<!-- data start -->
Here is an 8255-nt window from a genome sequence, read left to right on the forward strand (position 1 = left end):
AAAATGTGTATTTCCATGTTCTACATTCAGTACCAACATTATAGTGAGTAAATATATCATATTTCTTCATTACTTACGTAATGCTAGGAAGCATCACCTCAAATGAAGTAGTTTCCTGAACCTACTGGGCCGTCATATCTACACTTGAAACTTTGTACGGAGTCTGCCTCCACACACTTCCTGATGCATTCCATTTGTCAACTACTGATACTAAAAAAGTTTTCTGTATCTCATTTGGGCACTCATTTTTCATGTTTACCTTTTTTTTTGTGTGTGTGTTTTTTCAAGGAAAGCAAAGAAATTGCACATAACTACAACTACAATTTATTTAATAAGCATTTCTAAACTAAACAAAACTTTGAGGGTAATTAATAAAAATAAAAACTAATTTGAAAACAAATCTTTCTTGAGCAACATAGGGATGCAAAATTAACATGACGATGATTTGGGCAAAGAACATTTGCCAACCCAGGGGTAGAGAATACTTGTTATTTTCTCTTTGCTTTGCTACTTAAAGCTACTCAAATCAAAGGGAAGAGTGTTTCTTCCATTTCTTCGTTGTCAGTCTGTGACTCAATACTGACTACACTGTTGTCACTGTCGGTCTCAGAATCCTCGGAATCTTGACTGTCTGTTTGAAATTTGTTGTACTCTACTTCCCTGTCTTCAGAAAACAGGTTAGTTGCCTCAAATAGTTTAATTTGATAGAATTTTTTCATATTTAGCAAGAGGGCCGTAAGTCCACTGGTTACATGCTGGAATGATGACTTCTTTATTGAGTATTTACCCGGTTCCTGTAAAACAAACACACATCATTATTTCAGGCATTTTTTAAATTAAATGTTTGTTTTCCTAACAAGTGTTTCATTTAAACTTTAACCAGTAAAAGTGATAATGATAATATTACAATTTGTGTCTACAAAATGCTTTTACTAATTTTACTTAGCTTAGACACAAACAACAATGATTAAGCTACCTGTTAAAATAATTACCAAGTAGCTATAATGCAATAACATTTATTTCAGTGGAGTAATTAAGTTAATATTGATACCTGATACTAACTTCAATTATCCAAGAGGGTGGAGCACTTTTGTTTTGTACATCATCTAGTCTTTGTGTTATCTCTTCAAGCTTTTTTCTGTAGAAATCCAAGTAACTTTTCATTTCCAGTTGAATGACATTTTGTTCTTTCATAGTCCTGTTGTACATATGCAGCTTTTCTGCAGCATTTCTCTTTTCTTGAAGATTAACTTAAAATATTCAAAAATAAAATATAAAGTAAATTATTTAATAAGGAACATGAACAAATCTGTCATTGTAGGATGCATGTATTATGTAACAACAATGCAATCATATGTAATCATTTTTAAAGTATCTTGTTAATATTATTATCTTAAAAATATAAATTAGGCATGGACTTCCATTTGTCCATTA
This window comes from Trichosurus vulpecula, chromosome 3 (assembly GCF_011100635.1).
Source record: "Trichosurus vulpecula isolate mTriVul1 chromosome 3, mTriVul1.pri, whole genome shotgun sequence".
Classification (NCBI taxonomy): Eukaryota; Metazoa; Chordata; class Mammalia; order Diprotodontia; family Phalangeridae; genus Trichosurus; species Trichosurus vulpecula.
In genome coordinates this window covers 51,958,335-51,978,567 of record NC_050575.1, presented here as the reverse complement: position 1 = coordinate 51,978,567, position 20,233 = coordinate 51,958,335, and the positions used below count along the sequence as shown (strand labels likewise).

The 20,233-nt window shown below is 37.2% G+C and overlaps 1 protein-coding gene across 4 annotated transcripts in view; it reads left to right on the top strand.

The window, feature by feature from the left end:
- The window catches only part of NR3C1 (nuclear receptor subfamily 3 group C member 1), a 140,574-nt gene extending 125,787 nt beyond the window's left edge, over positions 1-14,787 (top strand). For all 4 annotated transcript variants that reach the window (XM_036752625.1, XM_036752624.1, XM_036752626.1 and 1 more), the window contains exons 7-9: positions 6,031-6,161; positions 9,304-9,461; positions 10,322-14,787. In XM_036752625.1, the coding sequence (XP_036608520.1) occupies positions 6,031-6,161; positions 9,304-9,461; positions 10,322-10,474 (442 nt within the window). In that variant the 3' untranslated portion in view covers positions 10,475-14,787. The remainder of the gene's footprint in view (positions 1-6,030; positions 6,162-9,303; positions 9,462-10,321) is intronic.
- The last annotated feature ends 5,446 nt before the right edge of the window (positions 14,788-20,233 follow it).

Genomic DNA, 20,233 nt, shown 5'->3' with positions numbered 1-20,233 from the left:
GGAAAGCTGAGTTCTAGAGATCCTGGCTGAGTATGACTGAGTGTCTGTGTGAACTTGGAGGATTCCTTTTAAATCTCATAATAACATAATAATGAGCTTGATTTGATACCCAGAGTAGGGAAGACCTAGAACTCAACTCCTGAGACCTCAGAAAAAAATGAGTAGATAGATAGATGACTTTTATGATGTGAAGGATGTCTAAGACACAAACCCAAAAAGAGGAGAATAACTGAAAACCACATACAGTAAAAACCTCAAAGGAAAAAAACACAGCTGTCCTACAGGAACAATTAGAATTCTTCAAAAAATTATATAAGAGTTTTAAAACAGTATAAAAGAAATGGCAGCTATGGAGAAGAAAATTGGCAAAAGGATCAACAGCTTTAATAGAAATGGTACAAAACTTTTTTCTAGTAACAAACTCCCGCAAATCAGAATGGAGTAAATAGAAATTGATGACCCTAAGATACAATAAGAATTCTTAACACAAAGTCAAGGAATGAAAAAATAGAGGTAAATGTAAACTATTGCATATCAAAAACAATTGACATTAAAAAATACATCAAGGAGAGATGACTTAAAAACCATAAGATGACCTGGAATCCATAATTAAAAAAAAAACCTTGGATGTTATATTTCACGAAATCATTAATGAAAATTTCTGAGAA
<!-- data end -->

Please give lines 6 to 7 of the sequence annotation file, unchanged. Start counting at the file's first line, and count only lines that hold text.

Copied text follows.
In genome coordinates this window covers 51,958,335-51,978,567 of record NC_050575.1, presented here as the reverse complement: position 1 = coordinate 51,978,567, position 20,233 = coordinate 51,958,335, and the positions used below count along the sequence as shown (strand labels likewise).

The 20,233-nt window shown below is 37.2% G+C and overlaps 1 protein-coding gene across 4 annotated transcripts in view; it reads left to right on the top strand.